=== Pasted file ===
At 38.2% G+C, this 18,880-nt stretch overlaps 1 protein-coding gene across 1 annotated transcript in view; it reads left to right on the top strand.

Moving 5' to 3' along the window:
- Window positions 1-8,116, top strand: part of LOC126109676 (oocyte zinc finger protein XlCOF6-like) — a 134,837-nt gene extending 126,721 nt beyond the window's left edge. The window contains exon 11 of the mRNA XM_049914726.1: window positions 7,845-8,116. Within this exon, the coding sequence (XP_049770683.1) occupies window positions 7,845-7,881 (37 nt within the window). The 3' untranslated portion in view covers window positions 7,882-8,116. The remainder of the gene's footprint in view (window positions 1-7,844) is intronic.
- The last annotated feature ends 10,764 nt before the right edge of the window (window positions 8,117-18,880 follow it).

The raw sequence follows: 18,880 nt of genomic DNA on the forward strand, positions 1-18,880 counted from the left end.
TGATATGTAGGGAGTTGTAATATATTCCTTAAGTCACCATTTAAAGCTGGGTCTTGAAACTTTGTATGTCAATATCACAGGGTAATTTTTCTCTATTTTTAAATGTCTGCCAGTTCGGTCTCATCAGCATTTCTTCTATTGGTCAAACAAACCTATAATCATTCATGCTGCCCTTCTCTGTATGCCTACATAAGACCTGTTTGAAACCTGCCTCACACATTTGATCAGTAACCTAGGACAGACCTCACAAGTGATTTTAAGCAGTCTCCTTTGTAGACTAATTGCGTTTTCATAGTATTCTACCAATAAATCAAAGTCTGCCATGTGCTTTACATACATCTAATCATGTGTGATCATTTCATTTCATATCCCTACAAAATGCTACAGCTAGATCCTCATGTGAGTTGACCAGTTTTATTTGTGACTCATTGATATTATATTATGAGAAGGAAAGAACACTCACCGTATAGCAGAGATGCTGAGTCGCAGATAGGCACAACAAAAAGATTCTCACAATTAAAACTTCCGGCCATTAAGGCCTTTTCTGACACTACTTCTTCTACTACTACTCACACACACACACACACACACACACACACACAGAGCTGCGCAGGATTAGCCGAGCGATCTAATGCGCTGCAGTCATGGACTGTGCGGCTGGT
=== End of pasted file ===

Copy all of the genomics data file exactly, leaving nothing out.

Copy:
At 38.2% G+C, this 18,880-nt stretch overlaps 1 protein-coding gene across 1 annotated transcript in view; it reads left to right on the top strand.

Moving 5' to 3' along the window:
- Window positions 1-8,116, top strand: part of LOC126109676 (oocyte zinc finger protein XlCOF6-like) — a 134,837-nt gene extending 126,721 nt beyond the window's left edge. The window contains exon 11 of the mRNA XM_049914726.1: window positions 7,845-8,116. Within this exon, the coding sequence (XP_049770683.1) occupies window positions 7,845-7,881 (37 nt within the window). The 3' untranslated portion in view covers window positions 7,882-8,116. The remainder of the gene's footprint in view (window positions 1-7,844) is intronic.
- The last annotated feature ends 10,764 nt before the right edge of the window (window positions 8,117-18,880 follow it).

The raw sequence follows: 18,880 nt of genomic DNA on the forward strand, positions 1-18,880 counted from the left end.
TGATATGTAGGGAGTTGTAATATATTCCTTAAGTCACCATTTAAAGCTGGGTCTTGAAACTTTGTATGTCAATATCACAGGGTAATTTTTCTCTATTTTTAAATGTCTGCCAGTTCGGTCTCATCAGCATTTCTTCTATTGGTCAAACAAACCTATAATCATTCATGCTGCCCTTCTCTGTATGCCTACATAAGACCTGTTTGAAACCTGCCTCACACATTTGATCAGTAACCTAGGACAGACCTCACAAGTGATTTTAAGCAGTCTCCTTTGTAGACTAATTGCGTTTTCATAGTATTCTACCAATAAATCAAAGTCTGCCATGTGCTTTACATACATCTAATCATGTGTGATCATTTCATTTCATATCCCTACAAAATGCTACAGCTAGATCCTCATGTGAGTTGACCAGTTTTATTTGTGACTCATTGATATTATATTATGAGAAGGAAAGAACACTCACCGTATAGCAGAGATGCTGAGTCGCAGATAGGCACAACAAAAAGATTCTCACAATTAAAACTTCCGGCCATTAAGGCCTTTTCTGACACTACTTCTTCTACTACTACTCACACACACACACACACACACACACACACACAGAGCTGCGCAGGATTAGCCGAGCGATCTAATGCGCTGCAGTCATGGACTGTGCGGCTGGT